Tuesday, August 12, 2014

Marathon

Sunday came, and I went to fetch my fixed jeans from the woman at the bakery.  At first, she wouldn't accept any money for it.  "I have sons," she said.  I collect mothers all around the world--of course I found a Greek mom.  But I wouldn't let her off the hook of accepting my thanks, and finally convinced her to take the 5 euros for her handy work.  She tried to force feed me spanikopita, but I escaped with just a boureka filled with cheese.

I headed over to the metro to catch it north to the suburbs to meet Marianna.  It took me a lil bit to find the station, whose tracks I could see but whose entry remained hidden.  I got to the station, but did not have change to buy a ticket and there was no open ticket shop.  I tried to get change at the kiosk outside but the guy was not willing to break my 20 euro note even with a purchase.  The train pulled in, and I decided to just hop it.  I tried to buy a ticket but it just wasn't working out.  

The train snaked north on elevated tracks, and I stared alternately out the window at the graffiti and in the car for a ticket checker.  I finally pulled into the station and booked it out of the car and station, lest I get hit with a fine for train-hopping (like in Paris, when I did buy the mo-fo ticket!). I left the station, and as I was taking the escalator down, I happen to see a ticket checker heading the opposite direction.  I think I turned white.

Marianna snagged me at the metro, and we headed out to pick up her friend Costa, who had 4 small cats with him to transport to his parents place in Marathon.  We drove across the suburban Athens landscape, which continues to remind me of Southern California for its architecture and landscape.  The cats were not happy with the ride and meowed something fierce the whole journey.  


We arrived to Marathon, dropped the cats and headed to the Temulus of Marathon.  We visited the monument to the great battlefield at Marathon.  I read through the description of the day and battle, and got chills looking out into the desiccated grounds spotted with  brown eucalyptus trees.

Marathon was pivotal in that it stopped the first Persian advance into Greece, and proved that the insurmountable juggernaut of the Persian Army could indeed be checked with the right strategy and tactics. But I had to laugh a lil at the perspective descriptions of the significance, bellowing that the victory was one of Greek Democracy over Persian Despotism.  I explained to my Greek friends that while yes perhaps it was indeed a victory for such things, under the Persian Empire, the Jews fared far better and had far more tolerance of religion than when the Greeks subsequently came to rule.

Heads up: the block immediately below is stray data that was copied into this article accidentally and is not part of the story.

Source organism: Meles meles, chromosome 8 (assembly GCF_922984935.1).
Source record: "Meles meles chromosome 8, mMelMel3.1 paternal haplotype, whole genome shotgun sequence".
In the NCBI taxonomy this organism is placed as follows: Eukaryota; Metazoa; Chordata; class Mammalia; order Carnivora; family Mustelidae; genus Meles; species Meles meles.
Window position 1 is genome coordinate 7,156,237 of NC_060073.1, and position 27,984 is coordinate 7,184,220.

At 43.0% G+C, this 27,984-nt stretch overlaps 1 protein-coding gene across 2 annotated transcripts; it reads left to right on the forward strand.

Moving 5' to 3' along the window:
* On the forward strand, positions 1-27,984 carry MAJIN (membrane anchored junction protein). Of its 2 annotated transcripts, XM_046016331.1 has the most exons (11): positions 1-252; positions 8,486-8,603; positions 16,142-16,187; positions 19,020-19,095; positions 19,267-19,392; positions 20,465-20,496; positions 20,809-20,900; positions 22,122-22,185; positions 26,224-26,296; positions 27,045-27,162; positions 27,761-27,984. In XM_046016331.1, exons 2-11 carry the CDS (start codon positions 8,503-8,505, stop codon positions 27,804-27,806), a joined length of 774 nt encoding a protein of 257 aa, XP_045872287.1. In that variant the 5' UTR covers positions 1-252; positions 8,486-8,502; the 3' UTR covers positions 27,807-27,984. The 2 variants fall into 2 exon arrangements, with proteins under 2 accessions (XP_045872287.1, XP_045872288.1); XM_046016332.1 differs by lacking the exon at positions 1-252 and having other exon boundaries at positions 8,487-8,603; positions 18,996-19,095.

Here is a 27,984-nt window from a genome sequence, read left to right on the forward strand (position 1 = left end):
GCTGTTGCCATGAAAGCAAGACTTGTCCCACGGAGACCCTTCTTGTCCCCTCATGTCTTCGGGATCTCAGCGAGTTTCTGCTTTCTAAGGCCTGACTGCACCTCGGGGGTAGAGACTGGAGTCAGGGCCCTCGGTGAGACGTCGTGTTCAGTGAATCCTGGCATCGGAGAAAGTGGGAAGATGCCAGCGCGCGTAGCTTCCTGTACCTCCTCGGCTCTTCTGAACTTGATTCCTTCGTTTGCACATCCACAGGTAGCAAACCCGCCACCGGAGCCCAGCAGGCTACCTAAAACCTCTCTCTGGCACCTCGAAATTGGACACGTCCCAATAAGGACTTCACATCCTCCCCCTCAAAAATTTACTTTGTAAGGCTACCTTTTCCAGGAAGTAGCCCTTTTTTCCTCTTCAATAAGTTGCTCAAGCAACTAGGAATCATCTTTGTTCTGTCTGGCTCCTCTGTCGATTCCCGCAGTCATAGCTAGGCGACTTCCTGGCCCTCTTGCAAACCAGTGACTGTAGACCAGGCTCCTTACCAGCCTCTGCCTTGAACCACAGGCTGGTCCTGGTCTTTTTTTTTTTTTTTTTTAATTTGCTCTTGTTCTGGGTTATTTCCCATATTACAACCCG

We walked through the hallowed ground to a giant mound that bore the graves of countless Greek soldiers, and I simply listened to the dry winds rustle the leaves of the trees.

So, when Persia was dust, all cried, "To Acropolis! 
Run, Pheidippides, one race more! the meed is thy due! 
Athens is saved, thank Pan, go shout!" He flung down his shield 
Ran like fire once more: and the space 'twixt the fennel-field 
And Athens was stubble again, a field which a fire runs through, 
Till in he broke: "Rejoice, we conquer!" Like wine through clay, 
Joy in his blood bursting his heart, - the bliss! 
-Herodotus'

Νενικήκαμεν, we are victorious



We circled back to a giant dam to have coffee over the beautiful lake.  The verdant landscape ringed the blue lagoon.  We sipped coffee as we watched a helicopter swoop in to take water to put out a brush fire.

Afterwards, we went for lunch on the sea for a wonderful meal of lil fried fish covered in lemon juice; sauteed greens; garlic tzatziki; lil sardines swimming in oil and garlic, and crusty Greek bread to sop the oil; french fries to mop the tzatziki.  We sipped white wine and threw the leftover lil fishies to the stray cats.  The cats had absolutely no interest in the garlic fish. 





From the Euboean Gulf off the Bay of Marathon, we spent the evening on the beach watching the grand luminous moon rise and the stars shoot across the wine-dark skies.

As I previously mentioned, Greece reminds me of Southern California, and no much more so than on the beach.  The landscape reminded me so much of SoCal beaches, and it added to the feeling when a nearby group of beachgoers started blasting Sublime.

In the wine-dark seas, I went for a swim in the waters that once anchored the Persian navy set to sack Greece.  In the warm waters, I swam in solitude, listening to the waves crash softly on the sandy shore.

As befitting any good Greek story, we ended the night over 2am gyros and a pitcher Greek wine.



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